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The Control Panel app reports: E7200 @ 2.53GHz 1.90 GHz.

Seems odd to me.

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migrated from Apr 24 '11 at 11:50

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Windows just displays it that way: [Name] @ [Max speed]GHz [Current Speed]GHz.

Like Sathya said, the current speed can change on the fly for power savings.

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I like this answer. I have always assumed that the two figures represented a core each. But to test Louis' answer, I checked one of my quad-core machines--only two figures! So, let's presume that it is correct that the second figure represents the actual speed at this moment rather than maximum speed. – Michael Broschat Apr 24 '11 at 18:58
What you see in the in the System panel isn't real time. If you're really curious check out CPU-Z for speeds, and CoreTemp for how hot it's running. GPU-Z for your video card has temps, speed and more information as well. – Louis Apr 24 '11 at 19:35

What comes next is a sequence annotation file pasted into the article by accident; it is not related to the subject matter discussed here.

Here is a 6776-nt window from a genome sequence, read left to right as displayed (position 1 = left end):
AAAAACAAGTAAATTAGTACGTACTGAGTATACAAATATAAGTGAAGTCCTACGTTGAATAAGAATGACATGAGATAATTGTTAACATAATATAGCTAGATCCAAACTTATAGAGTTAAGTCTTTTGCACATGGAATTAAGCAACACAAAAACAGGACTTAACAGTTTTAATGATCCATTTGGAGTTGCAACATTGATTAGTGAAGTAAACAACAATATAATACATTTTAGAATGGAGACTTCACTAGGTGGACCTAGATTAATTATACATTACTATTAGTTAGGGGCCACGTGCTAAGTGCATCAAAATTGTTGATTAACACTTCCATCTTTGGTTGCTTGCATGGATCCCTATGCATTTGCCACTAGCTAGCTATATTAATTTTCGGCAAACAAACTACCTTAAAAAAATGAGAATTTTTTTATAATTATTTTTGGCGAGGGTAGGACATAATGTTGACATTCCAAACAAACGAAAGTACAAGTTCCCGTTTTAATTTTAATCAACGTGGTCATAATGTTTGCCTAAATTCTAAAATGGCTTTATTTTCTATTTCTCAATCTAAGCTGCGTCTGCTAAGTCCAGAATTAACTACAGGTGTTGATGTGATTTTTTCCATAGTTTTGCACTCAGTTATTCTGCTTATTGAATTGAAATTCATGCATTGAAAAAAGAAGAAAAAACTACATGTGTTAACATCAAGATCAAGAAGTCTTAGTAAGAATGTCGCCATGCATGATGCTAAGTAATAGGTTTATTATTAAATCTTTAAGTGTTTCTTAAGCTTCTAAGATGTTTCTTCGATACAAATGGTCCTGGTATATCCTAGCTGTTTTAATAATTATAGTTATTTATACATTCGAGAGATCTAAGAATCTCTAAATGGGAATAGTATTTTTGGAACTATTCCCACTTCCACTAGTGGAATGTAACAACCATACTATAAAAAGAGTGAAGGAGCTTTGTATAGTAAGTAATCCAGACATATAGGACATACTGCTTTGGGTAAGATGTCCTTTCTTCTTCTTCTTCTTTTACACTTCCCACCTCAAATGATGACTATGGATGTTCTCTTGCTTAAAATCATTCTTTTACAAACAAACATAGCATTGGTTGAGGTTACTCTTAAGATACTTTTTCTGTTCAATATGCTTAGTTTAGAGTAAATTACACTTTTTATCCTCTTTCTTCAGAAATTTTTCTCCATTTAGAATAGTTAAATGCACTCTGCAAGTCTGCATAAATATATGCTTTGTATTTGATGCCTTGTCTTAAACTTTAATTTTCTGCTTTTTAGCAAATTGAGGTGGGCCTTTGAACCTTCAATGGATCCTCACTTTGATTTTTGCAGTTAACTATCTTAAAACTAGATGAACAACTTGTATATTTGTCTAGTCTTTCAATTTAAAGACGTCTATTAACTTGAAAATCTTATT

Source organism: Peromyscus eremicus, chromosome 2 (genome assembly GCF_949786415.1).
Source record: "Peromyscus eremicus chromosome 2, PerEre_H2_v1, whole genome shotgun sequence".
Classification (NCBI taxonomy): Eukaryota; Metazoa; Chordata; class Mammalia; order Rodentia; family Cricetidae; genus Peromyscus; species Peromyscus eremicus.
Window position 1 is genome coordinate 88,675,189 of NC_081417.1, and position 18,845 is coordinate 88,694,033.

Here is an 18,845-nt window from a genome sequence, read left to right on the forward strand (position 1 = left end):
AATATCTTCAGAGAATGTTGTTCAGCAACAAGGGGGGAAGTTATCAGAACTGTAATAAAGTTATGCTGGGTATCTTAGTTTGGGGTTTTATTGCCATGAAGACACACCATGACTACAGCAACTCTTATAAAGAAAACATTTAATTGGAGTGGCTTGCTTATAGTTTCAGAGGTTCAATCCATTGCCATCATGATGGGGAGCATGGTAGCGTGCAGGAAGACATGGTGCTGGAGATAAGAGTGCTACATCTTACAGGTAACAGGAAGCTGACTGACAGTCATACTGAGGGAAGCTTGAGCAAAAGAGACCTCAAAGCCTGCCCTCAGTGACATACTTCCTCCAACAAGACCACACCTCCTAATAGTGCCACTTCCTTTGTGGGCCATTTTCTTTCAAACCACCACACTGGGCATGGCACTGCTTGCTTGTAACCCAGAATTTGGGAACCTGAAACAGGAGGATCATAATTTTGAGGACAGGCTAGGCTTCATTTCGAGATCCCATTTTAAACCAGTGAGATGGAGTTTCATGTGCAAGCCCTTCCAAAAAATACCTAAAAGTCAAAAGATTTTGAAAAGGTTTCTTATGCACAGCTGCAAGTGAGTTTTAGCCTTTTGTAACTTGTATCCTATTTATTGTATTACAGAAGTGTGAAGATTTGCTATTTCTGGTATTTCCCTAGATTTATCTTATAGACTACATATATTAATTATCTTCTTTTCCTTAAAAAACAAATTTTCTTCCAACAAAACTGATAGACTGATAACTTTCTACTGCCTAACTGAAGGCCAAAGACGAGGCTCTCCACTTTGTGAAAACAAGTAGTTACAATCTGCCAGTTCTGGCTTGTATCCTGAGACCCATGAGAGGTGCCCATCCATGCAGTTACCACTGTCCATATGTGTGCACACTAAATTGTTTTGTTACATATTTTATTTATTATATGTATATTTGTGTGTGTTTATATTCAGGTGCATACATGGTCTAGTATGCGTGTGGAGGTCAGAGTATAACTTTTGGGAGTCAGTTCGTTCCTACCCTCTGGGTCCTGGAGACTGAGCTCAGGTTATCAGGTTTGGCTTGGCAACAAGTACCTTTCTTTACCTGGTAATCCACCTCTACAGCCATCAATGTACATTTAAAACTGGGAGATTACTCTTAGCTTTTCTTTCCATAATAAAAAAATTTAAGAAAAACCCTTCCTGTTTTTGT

Core 2 Duo E7200 comes with SpeedStep enabled.

SpeedStep [...] allow(s) the clock speed of the processor to be dynamically changed (to different P-states) by software. This allows the processor to meet the instantaneous performance needs of the operation being performed, while minimizing power draw and heat dissipation. Enhanced Intel SpeedStep is sometimes abbreviated as EIST

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Well, this is not a laptop. It has constant power. Even if SpeedStep were involved, why would there be two different speeds? – Michael Broschat Apr 24 '11 at 12:40
@user78102 whether it is laptop or not is irrelevant, all modern Intel( and AMD) processors come with dynamic frequency scaling - the rated speed (which the processor runs at during full load) and an idle speed. This is to reduce heat & power consumption – Sathya Apr 24 '11 at 13:22

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